THE DARLING OF THE VILLAGE

Saradamani was born on 22 December 1853, about seventeen years after the birth of Sri Ramakrishna. Born in a poor family, though the darling of all, she had to do many of the hard household duties to help her parents. She was the eldest child, and she had to take care of her six younger brothers and sisters. She would take food to the servants in the fields, she would cut grass for the cows in neck-deep water, and she would collect grain from the fields in the paddy season. All these have a very touching interest when we know that afterwards in her advanced years she gave spiritual ministration to thousands of persons who would have been ready to spend literally everything to fulfil her slightest wish. But even in more favourable circumstances she lived the same simple life—liking her ordinary village dishes, doing the duties and following a routine of life similar to those of other women of that poor little village. Actually her life was more strenuous than theirs as her family was very exacting and also because many devotees would flock to

her village home. But in her early age, when she would be going about in the fields and doing hard labour, though her presence would invariably light up joy in the surroundings, who did know that here was an almost divine being walking in their midst!

As a young girl, Saradamani was rather grave for her age. None would find in her any childish frivolity, and she had little interest in the games commonly played by children of her age. But she was the embodiment of innocence and simplicity, and her love for other children was compelling. That made her the natural mediator when there was any quarrel among other girls. She would prefer to play with the clay images of the deities Kali and Lakshmi rather than with ordinary dolls; and would worship them with great devotion with flowers and sacred leaves. She had a great aptitude for meditation. One day while the worship of the goddess Jagaddhatri was going on, she sat meditating on the Divine Mother with so much absorption that a bystander was struck with awe at the sight.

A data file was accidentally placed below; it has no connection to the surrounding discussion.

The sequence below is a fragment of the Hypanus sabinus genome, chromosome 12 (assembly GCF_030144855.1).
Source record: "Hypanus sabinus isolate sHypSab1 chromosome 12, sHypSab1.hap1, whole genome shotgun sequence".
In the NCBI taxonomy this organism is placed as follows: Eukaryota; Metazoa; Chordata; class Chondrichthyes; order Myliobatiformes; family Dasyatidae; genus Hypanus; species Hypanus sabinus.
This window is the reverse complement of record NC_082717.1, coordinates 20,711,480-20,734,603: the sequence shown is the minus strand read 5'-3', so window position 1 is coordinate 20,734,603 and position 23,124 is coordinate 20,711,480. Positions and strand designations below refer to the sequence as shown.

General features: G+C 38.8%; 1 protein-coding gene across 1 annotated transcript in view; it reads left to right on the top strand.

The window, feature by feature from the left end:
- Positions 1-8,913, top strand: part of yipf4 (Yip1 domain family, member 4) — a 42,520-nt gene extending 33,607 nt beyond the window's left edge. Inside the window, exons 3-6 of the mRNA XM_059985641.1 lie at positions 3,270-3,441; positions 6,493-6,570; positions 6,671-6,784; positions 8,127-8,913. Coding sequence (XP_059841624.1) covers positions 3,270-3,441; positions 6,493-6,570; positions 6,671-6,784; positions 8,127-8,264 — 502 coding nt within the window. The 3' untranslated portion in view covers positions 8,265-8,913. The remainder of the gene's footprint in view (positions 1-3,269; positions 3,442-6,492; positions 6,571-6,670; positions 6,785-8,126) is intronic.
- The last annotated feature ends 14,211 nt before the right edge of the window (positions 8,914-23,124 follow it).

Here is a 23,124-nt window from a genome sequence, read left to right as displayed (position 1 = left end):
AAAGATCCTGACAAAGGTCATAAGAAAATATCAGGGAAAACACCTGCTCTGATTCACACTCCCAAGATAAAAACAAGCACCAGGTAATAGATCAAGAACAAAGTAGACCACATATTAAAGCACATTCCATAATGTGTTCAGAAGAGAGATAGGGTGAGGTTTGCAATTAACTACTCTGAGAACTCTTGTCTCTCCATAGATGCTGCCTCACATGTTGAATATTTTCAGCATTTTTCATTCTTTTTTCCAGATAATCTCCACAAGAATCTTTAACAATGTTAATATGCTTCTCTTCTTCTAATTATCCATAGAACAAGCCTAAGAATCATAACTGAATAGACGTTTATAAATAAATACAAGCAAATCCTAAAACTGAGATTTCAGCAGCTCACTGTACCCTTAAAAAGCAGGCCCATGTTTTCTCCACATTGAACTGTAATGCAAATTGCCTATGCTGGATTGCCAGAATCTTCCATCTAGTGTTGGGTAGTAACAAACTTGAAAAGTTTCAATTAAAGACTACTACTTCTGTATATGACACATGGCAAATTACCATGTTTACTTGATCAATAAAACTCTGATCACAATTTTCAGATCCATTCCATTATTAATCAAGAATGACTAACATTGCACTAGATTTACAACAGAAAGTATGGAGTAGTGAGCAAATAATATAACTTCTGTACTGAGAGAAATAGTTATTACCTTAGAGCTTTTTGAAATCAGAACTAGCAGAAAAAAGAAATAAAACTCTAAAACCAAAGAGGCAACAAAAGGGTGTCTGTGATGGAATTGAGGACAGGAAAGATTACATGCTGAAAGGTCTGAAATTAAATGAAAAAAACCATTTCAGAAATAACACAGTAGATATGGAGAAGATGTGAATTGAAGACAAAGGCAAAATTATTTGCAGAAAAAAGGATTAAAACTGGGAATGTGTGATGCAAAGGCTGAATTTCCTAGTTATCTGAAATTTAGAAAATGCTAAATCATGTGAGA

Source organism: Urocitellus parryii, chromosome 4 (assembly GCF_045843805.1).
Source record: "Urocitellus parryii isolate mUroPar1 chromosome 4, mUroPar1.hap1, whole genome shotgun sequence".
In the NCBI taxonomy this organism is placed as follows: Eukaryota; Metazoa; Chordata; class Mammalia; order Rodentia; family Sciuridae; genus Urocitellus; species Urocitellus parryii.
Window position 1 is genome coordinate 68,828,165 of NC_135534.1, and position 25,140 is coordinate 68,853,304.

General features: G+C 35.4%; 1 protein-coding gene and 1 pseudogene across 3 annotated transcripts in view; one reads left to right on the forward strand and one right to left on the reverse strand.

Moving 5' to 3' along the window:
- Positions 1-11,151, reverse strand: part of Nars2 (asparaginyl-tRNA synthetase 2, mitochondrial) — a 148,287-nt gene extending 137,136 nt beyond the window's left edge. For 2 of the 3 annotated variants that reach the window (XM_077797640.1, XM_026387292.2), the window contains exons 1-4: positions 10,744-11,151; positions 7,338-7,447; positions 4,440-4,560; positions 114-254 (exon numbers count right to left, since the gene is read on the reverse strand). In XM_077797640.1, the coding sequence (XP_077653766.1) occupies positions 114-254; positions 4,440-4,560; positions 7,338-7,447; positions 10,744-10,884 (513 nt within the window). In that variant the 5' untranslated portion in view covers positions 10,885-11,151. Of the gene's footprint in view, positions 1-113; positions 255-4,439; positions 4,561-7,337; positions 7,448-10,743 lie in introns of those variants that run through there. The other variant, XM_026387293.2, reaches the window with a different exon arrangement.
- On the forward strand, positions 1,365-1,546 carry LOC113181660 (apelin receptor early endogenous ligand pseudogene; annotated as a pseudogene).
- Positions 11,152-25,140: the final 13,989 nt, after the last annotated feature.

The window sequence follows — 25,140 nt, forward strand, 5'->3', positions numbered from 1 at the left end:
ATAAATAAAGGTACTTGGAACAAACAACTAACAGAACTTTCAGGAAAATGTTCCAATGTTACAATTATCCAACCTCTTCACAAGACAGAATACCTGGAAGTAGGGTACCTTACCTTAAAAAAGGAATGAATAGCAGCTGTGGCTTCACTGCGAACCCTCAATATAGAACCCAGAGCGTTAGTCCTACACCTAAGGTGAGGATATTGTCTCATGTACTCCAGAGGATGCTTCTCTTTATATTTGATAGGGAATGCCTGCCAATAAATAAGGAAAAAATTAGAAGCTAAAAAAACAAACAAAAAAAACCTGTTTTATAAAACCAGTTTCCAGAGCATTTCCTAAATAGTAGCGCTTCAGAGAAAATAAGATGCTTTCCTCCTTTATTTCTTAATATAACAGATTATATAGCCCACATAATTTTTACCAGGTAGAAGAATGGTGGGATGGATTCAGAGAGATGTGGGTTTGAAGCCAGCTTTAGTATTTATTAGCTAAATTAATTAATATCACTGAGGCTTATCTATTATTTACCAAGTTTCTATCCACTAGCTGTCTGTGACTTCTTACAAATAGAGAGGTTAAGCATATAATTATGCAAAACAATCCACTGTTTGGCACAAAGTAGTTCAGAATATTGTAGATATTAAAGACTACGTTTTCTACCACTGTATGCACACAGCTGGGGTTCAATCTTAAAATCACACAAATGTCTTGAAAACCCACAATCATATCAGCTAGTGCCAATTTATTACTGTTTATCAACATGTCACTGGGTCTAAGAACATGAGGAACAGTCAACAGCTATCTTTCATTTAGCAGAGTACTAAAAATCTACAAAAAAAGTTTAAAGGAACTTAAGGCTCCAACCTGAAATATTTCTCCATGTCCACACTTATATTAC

Saradamani had little formal education. Along with her younger brothers she would now and then go to school, but nobody took her education seriously. On the contrary, she sometimes met with positive discouragement. Later at Kamarpukur, when she was found reading a Bengali primer,

Hriday, a nephew of Sri Ramakrishna, snatched away the book saying that it would develop in her a tendency to read novels and dramas. But because of her own interest she later learnt in a general way to read books through the help of Lakshmi, a niece of Sri Ramakrishna, and also through another girl at Dakshineswar who would come to see her on her way to the Ganga for bathing. Afterwards the Holy Mother would read the Ramayana or similar books at leisure, but she was never found to write.

That does not mean, however, that the Holy Mother had no education in the real sense of the term. In her village home she had plenty of opportunities to see religious dramas and to listen to Pauranic stories, and she would attend many religious festivals. She was brought up under the influence of parents who were of the finest character. And above all, she had the rare privilege of coming into the closest contact with one who not only had the power to transform but actually did transform many lives by his silent and unconscious influence. As such the Holy Mother embodied the result of the best education. Her natural dignity, combined with motherly affection for one and all, her tender courtesy along with great broadmindedness indicating the highest development of mind, compelled not only love and reverence, but at times wonder and awe.